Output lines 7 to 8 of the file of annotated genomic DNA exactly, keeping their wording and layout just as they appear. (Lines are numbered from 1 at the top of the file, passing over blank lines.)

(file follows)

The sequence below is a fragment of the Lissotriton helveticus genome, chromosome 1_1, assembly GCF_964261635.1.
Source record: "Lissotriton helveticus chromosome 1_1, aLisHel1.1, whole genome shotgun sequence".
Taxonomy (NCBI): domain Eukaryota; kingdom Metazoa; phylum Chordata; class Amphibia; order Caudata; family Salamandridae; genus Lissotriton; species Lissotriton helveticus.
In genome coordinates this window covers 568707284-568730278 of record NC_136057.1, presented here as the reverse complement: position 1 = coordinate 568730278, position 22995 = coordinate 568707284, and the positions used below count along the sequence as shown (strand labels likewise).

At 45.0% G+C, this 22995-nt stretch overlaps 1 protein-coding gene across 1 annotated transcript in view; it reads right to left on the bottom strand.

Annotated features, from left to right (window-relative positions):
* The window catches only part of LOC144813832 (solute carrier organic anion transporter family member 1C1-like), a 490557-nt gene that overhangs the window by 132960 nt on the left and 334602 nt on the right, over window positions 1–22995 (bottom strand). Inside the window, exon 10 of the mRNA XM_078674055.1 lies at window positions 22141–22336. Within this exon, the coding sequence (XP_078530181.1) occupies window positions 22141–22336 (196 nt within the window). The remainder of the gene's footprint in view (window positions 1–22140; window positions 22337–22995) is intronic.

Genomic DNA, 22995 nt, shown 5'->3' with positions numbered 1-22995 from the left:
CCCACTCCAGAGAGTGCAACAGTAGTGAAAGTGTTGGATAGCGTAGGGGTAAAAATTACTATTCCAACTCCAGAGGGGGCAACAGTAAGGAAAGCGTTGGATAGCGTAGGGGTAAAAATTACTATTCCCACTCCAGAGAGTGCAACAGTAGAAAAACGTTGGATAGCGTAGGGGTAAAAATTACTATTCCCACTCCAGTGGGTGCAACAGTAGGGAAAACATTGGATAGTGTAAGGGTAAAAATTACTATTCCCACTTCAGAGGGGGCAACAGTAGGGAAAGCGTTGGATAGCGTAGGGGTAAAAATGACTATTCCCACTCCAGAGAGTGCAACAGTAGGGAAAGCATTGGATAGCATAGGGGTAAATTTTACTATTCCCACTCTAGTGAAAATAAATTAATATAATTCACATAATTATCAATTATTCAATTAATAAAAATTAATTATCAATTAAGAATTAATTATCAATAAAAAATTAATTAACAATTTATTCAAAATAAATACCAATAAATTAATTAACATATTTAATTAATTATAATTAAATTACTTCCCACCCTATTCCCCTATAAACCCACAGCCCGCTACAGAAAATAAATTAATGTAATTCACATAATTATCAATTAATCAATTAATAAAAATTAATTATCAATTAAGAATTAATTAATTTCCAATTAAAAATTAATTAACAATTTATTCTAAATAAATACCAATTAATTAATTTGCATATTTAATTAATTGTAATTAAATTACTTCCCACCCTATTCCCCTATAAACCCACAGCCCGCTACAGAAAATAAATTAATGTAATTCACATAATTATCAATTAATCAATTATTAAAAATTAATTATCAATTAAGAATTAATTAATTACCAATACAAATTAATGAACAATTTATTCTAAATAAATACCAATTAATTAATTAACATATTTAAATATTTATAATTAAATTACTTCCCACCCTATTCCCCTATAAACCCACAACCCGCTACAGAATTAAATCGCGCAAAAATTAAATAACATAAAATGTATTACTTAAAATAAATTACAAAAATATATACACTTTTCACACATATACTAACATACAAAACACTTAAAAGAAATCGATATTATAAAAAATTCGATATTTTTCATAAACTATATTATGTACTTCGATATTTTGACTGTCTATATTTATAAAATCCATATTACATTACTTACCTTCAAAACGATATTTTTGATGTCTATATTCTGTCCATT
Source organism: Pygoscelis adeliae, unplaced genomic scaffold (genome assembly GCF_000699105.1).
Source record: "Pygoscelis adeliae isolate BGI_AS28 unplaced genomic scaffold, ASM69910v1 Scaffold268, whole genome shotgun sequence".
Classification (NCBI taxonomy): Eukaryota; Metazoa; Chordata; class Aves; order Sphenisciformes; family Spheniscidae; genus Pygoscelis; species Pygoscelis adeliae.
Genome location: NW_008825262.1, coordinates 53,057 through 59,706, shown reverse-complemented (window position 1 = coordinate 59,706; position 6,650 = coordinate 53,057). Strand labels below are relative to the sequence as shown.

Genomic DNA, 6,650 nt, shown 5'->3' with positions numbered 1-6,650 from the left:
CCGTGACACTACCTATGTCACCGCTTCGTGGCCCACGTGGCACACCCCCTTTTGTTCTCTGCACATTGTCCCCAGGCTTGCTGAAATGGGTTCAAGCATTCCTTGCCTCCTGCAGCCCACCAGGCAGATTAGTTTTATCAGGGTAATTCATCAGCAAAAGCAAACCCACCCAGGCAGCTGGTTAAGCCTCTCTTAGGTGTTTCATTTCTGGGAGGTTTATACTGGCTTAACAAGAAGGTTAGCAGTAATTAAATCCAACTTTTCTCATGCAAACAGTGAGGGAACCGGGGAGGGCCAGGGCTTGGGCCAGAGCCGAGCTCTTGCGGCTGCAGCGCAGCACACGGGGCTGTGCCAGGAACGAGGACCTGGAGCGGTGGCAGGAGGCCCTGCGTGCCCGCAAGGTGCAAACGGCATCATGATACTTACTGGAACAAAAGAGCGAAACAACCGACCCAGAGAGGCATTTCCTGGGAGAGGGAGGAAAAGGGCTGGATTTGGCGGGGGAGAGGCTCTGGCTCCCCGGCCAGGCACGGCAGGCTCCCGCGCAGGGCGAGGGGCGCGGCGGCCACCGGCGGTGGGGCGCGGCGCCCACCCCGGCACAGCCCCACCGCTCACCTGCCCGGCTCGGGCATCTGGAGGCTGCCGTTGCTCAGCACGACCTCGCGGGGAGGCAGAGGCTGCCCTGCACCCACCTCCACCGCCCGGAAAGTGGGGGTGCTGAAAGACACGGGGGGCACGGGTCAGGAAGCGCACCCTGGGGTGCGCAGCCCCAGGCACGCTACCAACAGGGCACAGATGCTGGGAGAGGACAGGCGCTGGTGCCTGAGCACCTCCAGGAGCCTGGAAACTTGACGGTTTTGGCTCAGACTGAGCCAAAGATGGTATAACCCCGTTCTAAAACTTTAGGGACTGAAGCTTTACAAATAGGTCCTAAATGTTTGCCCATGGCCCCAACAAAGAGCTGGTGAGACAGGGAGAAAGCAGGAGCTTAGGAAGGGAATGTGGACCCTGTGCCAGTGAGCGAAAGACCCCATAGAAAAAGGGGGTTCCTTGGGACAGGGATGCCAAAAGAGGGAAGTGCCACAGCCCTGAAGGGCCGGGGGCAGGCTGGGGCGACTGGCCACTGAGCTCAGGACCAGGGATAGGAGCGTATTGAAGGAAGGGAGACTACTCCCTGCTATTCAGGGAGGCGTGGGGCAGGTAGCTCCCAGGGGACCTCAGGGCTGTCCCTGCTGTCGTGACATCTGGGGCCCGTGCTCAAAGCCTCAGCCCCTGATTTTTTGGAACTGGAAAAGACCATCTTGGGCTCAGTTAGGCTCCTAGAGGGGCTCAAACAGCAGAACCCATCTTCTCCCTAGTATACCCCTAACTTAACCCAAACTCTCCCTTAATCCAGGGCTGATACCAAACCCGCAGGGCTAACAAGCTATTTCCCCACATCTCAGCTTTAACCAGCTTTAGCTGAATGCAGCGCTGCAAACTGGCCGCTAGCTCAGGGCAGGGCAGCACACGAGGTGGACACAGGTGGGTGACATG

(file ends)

* The window catches only part of LOC144813832 (solute carrier organic anion transporter family member 1C1-like), a 490557-nt gene that overhangs the window by 132960 nt on the left and 334602 nt on the right, over window positions 1–22995 (bottom strand). Inside the window, exon 10 of the mRNA XM_078674055.1 lies at window positions 22141–22336. Within this exon, the coding sequence (XP_078530181.1) occupies window positions 22141–22336 (196 nt within the window). The remainder of the gene's footprint in view (window positions 1–22140; window positions 22337–22995) is intronic.

Genomic DNA, 22995 nt, shown 5'->3' with positions numbered 1-22995 from the left: